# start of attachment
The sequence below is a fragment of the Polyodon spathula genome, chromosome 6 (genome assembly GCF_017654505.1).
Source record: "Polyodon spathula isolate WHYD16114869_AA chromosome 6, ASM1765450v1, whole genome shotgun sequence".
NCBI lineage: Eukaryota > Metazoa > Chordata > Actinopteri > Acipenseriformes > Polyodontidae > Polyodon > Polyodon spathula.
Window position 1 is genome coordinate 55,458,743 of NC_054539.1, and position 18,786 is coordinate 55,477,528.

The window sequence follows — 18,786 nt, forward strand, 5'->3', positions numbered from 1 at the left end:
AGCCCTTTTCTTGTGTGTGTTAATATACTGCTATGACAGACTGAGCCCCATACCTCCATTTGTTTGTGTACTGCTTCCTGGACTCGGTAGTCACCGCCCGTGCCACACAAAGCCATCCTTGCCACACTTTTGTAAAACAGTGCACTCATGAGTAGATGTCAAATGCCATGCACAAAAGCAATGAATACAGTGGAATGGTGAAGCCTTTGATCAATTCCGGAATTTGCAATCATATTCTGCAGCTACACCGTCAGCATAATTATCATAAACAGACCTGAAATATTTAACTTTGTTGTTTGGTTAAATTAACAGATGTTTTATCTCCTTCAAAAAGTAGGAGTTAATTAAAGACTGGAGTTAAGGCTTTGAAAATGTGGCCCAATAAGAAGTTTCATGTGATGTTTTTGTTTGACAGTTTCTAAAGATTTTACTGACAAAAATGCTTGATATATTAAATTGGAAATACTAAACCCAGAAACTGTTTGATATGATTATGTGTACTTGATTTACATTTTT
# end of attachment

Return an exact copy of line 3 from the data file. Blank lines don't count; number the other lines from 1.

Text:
NCBI lineage: Eukaryota > Metazoa > Chordata > Actinopteri > Acipenseriformes > Polyodontidae > Polyodon > Polyodon spathula.